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Haley faces tough road back into GOP after taking on Trump, lawmakers say

Former SC governor has questioned Trump’s age, mental sharpness

Florida Gov. Ron DeSantis, left, and former South Carolina Gov. Nikki Haley compete in the fifth Republican presidential primary debate at Drake University in Des Moines, Iowa, on Jan. 10.
Florida Gov. Ron DeSantis, left, and former South Carolina Gov. Nikki Haley compete in the fifth Republican presidential primary debate at Drake University in Des Moines, Iowa, on Jan. 10. (Jim Watson/AFP/Getty Images)

Republican lawmakers see a clear path back into Donald Trump’s Republican Party for one of his former primary foes — but perhaps excommunication for his lone remaining challenger.

Some Republican members said it was a wise move by Florida Gov. Ron DeSantis to end his presidential bid after finishing second to Trump in the Iowa caucuses. His exit and immediate endorsement of the former president means a return to big-time GOP politics — and even, eventually, Trump’s orbit was possible, lawmakers said.

But the Republican lawmakers predicted a much different future for former South Carolina Gov. Nikki Haley, Trump’s former United Nations ambassador and only primary foe still standing. She has chosen to continue her primary campaign, pivoting to a message critical of Trump’s age and mental status — and that she alone could take down President Joe Biden in November.

Utah GOP Sen. Mitt Romney, who is not seeking reelection after being one of Trump’s chief critics within the party, recently said, “I don’t think that’s likely, but it is possible” that Haley could again seek national office as a Republican. But, he said, it is much more likely that DeSantis could try again, perhaps as soon as the 2028 election cycle.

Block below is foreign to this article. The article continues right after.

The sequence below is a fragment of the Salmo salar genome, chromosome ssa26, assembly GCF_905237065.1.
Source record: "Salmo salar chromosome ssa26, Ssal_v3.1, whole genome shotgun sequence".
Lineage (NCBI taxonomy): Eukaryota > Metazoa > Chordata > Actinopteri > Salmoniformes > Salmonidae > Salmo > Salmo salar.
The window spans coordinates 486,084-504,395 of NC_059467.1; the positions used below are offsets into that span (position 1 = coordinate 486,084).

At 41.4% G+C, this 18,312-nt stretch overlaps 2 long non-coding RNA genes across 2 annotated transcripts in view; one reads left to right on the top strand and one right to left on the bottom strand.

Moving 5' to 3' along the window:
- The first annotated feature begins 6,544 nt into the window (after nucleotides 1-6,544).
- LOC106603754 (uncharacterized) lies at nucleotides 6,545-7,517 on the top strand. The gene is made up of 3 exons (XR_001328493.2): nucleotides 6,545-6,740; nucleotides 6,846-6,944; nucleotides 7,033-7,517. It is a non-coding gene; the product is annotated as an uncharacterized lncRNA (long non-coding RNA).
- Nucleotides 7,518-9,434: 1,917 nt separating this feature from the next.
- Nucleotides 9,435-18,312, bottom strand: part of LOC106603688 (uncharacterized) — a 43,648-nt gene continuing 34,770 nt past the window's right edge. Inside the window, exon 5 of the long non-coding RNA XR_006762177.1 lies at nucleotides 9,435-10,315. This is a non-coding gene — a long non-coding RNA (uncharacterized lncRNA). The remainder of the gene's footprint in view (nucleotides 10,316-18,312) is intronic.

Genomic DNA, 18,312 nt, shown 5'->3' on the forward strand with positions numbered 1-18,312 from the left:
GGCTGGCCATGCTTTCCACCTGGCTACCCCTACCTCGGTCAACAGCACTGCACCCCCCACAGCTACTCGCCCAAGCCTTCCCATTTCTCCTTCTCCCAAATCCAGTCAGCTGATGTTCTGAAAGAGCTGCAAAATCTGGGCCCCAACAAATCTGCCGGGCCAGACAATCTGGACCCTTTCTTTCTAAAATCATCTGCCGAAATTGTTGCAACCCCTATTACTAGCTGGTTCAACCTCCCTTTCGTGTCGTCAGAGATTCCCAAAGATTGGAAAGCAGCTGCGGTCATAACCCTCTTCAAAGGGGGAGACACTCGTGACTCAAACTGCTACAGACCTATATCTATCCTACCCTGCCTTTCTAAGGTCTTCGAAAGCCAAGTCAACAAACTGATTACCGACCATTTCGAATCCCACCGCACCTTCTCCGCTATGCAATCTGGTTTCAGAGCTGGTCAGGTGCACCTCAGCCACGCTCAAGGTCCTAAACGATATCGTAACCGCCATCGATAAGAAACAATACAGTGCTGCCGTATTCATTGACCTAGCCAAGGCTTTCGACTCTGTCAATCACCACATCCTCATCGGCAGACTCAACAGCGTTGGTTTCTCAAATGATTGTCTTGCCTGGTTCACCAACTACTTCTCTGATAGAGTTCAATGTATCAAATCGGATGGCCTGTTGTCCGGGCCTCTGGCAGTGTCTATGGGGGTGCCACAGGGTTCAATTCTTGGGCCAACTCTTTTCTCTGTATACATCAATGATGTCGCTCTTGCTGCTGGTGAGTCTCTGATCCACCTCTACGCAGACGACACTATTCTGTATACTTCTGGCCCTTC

“You may alienate some people who like your opponent. That’s the nature of negative campaign ads and messaging,” Romney said. “That’s how it works. And you make a calculation to do what you think is going to get you the nomination. That’s how it works.

“There’s so much that happens in politics, you know, that you can’t predict what the factors will be. Let’s say Donald Trump gets elected and he’s highly successful. Why then, that’d be really tough for Haley,” he added.

Rep. Nancy Mace, also a South Carolina Republican who is gearing up for her own tough reelection bid, suggested Haley should bow out so Republicans can coalesce around Trump.

“DeSantis has already endorsed Donald Trump, who is the leader of our party and the only man who can save our country. You know, he’s going to be the nominee. He’s gonna win resoundingly,” she said. “He’s crushing it in South Carolina, right? Frankly, he’s crushing it everywhere.

“The sooner that we can unite our party, the sooner we can take on Joe Biden, and that is what’s best for the party,” Mace said. “That’s what’s best for the country. And the sooner folks realize that, the better off we’re going to be.”